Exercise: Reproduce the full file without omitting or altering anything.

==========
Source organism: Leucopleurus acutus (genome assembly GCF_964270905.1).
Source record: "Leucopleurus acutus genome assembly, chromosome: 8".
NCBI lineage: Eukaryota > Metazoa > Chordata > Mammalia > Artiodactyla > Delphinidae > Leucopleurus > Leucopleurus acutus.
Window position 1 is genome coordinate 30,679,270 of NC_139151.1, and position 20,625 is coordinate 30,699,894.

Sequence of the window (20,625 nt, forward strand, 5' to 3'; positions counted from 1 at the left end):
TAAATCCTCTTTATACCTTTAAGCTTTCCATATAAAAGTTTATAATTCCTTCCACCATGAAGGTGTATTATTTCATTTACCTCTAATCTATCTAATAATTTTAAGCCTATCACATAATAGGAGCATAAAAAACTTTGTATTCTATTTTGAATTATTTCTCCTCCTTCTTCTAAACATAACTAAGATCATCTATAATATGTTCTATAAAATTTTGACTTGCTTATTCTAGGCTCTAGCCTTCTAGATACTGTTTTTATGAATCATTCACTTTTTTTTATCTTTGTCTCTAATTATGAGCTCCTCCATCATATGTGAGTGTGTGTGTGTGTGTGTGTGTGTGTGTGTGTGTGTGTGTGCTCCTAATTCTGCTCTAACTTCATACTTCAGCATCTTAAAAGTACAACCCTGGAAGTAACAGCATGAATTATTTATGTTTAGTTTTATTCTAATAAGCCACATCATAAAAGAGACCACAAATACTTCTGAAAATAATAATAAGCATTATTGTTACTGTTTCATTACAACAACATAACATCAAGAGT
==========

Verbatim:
Source organism: Leucopleurus acutus (genome assembly GCF_964270905.1).
Source record: "Leucopleurus acutus genome assembly, chromosome: 8".
NCBI lineage: Eukaryota > Metazoa > Chordata > Mammalia > Artiodactyla > Delphinidae > Leucopleurus > Leucopleurus acutus.
Window position 1 is genome coordinate 30,679,270 of NC_139151.1, and position 20,625 is coordinate 30,699,894.

Sequence of the window (20,625 nt, forward strand, 5' to 3'; positions counted from 1 at the left end):
TAAATCCTCTTTATACCTTTAAGCTTTCCATATAAAAGTTTATAATTCCTTCCACCATGAAGGTGTATTATTTCATTTACCTCTAATCTATCTAATAATTTTAAGCCTATCACATAATAGGAGCATAAAAAACTTTGTATTCTATTTTGAATTATTTCTCCTCCTTCTTCTAAACATAACTAAGATCATCTATAATATGTTCTATAAAATTTTGACTTGCTTATTCTAGGCTCTAGCCTTCTAGATACTGTTTTTATGAATCATTCACTTTTTTTTATCTTTGTCTCTAATTATGAGCTCCTCCATCATATGTGAGTGTGTGTGTGTGTGTGTGTGTGTGTGTGTGTGTGTGTGTGCTCCTAATTCTGCTCTAACTTCATACTTCAGCATCTTAAAAGTACAACCCTGGAAGTAACAGCATGAATTATTTATGTTTAGTTTTATTCTAATAAGCCACATCATAAAAGAGACCACAAATACTTCTGAAAATAATAATAAGCATTATTGTTACTGTTTCATTACAACAACATAACATCAAGAGT